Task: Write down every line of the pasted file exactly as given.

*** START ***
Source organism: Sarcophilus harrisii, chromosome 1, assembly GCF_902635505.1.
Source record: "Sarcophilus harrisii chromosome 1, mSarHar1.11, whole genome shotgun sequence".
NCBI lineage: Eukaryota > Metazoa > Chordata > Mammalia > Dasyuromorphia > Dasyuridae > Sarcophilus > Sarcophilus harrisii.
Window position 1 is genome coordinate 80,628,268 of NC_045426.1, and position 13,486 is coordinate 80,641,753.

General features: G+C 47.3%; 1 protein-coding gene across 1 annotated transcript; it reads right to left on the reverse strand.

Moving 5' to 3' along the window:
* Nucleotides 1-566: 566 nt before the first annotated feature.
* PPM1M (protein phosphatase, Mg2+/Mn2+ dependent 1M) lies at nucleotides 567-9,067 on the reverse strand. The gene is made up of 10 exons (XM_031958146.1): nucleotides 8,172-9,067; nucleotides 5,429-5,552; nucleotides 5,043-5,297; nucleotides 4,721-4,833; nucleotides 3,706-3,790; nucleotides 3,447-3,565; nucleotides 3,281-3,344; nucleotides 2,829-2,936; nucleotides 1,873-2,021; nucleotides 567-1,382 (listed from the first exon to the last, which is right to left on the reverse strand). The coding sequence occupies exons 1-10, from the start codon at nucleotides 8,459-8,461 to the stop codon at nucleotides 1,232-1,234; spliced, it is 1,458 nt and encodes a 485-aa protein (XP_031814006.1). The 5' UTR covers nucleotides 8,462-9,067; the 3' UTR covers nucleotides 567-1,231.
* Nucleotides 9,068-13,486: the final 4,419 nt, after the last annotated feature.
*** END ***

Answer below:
Source organism: Sarcophilus harrisii, chromosome 1, assembly GCF_902635505.1.
Source record: "Sarcophilus harrisii chromosome 1, mSarHar1.11, whole genome shotgun sequence".
NCBI lineage: Eukaryota > Metazoa > Chordata > Mammalia > Dasyuromorphia > Dasyuridae > Sarcophilus > Sarcophilus harrisii.
Window position 1 is genome coordinate 80,628,268 of NC_045426.1, and position 13,486 is coordinate 80,641,753.

General features: G+C 47.3%; 1 protein-coding gene across 1 annotated transcript; it reads right to left on the reverse strand.

Moving 5' to 3' along the window:
* Nucleotides 1-566: 566 nt before the first annotated feature.
* PPM1M (protein phosphatase, Mg2+/Mn2+ dependent 1M) lies at nucleotides 567-9,067 on the reverse strand. The gene is made up of 10 exons (XM_031958146.1): nucleotides 8,172-9,067; nucleotides 5,429-5,552; nucleotides 5,043-5,297; nucleotides 4,721-4,833; nucleotides 3,706-3,790; nucleotides 3,447-3,565; nucleotides 3,281-3,344; nucleotides 2,829-2,936; nucleotides 1,873-2,021; nucleotides 567-1,382 (listed from the first exon to the last, which is right to left on the reverse strand). The coding sequence occupies exons 1-10, from the start codon at nucleotides 8,459-8,461 to the stop codon at nucleotides 1,232-1,234; spliced, it is 1,458 nt and encodes a 485-aa protein (XP_031814006.1). The 5' UTR covers nucleotides 8,462-9,067; the 3' UTR covers nucleotides 567-1,231.
* Nucleotides 9,068-13,486: the final 4,419 nt, after the last annotated feature.